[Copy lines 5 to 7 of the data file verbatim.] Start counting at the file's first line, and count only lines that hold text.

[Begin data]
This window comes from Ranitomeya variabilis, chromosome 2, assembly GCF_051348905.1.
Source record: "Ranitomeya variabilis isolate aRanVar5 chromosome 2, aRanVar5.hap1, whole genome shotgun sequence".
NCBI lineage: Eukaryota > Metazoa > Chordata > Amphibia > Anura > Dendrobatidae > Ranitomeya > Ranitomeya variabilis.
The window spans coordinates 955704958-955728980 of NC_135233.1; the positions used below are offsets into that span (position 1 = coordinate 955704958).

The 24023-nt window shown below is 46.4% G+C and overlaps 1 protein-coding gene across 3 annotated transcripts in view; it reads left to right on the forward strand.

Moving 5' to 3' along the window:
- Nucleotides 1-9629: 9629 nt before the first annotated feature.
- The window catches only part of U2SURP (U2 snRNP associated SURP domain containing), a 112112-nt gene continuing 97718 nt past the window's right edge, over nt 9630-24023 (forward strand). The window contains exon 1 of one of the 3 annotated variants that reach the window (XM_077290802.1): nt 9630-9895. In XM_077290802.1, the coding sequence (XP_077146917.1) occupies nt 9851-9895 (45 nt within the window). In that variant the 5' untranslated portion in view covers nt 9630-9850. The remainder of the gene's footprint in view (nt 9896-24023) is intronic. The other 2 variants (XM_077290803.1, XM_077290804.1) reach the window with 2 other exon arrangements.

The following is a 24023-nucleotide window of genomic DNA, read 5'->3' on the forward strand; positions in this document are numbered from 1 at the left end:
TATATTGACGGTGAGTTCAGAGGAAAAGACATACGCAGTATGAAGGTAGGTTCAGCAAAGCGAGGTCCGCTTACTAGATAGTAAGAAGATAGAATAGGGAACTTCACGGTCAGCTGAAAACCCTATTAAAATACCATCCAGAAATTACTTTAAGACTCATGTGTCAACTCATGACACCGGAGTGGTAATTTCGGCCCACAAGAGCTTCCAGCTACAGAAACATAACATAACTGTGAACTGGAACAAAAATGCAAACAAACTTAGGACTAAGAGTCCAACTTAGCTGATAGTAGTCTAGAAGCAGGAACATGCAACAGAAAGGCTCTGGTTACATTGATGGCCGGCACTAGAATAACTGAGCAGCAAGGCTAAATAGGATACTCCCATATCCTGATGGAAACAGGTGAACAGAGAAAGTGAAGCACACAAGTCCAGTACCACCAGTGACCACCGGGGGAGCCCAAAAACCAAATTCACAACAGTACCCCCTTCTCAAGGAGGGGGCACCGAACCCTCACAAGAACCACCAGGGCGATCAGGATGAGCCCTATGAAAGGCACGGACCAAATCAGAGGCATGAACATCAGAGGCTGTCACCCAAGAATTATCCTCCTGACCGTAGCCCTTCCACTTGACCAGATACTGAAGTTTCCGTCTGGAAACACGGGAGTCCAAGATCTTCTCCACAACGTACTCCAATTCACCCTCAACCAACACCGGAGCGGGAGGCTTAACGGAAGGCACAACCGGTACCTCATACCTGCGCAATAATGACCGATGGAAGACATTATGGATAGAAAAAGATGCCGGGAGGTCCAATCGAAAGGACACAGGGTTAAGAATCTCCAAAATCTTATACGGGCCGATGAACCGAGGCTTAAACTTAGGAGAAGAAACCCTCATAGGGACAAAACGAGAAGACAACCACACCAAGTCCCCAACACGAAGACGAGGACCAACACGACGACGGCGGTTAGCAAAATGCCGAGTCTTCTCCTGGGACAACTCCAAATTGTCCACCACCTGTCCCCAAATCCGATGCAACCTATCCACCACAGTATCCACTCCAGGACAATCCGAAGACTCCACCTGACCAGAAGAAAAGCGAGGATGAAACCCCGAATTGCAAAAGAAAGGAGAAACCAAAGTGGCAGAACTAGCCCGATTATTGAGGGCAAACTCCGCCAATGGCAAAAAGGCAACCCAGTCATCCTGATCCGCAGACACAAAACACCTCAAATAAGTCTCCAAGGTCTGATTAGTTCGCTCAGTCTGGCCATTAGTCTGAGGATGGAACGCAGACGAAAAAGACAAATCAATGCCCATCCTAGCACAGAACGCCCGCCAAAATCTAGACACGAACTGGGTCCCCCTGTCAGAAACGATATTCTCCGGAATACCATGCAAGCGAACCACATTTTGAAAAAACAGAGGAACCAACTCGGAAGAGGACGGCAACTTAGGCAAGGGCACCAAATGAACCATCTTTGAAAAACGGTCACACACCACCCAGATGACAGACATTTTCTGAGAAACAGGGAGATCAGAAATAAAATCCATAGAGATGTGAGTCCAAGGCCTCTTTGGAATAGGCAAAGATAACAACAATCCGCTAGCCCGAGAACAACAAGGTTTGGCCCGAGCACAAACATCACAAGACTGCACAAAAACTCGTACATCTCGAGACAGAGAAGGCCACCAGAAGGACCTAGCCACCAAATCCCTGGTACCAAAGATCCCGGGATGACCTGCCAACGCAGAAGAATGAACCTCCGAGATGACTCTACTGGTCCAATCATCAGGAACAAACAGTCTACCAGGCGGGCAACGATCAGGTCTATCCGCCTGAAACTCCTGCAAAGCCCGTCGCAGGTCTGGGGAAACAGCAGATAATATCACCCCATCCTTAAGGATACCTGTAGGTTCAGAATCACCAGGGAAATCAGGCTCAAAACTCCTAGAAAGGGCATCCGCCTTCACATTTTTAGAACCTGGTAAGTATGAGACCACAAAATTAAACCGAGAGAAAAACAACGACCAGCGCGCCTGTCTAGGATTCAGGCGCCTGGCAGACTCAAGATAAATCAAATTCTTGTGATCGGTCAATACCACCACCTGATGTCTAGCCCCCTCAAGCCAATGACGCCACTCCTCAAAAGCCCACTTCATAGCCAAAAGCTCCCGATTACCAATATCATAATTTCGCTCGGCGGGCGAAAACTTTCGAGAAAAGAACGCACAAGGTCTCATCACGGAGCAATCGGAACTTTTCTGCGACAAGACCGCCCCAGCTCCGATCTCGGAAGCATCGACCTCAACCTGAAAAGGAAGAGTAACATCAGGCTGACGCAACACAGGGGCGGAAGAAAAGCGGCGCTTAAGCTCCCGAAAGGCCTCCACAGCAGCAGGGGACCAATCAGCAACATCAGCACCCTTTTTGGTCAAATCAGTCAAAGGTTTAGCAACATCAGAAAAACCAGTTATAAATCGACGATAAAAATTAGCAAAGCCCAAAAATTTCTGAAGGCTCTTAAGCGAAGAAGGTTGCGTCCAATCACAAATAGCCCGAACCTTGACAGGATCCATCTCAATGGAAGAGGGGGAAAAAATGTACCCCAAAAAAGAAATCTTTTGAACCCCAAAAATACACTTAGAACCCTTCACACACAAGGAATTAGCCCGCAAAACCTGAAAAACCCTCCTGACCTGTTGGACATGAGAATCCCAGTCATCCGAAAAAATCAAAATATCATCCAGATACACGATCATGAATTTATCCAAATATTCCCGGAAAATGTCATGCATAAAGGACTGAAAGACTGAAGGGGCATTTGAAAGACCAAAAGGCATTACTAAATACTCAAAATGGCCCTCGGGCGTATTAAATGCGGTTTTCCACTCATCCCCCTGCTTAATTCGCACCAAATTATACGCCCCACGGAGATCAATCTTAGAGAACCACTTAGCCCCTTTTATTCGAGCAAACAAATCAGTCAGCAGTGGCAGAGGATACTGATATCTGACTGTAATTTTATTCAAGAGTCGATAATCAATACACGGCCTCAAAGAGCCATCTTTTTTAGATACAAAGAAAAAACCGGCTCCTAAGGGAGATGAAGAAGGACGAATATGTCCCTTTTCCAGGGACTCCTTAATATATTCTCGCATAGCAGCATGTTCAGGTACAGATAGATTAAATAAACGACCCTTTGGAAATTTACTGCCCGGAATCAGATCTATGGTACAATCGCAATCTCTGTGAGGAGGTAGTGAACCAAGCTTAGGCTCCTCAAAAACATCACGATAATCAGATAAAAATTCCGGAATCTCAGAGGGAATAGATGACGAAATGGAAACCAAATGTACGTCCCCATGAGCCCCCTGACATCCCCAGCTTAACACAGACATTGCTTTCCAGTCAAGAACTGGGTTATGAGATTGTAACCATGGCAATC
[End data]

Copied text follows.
The 24023-nt window shown below is 46.4% G+C and overlaps 1 protein-coding gene across 3 annotated transcripts in view; it reads left to right on the forward strand.

Moving 5' to 3' along the window:
- Nucleotides 1-9629: 9629 nt before the first annotated feature.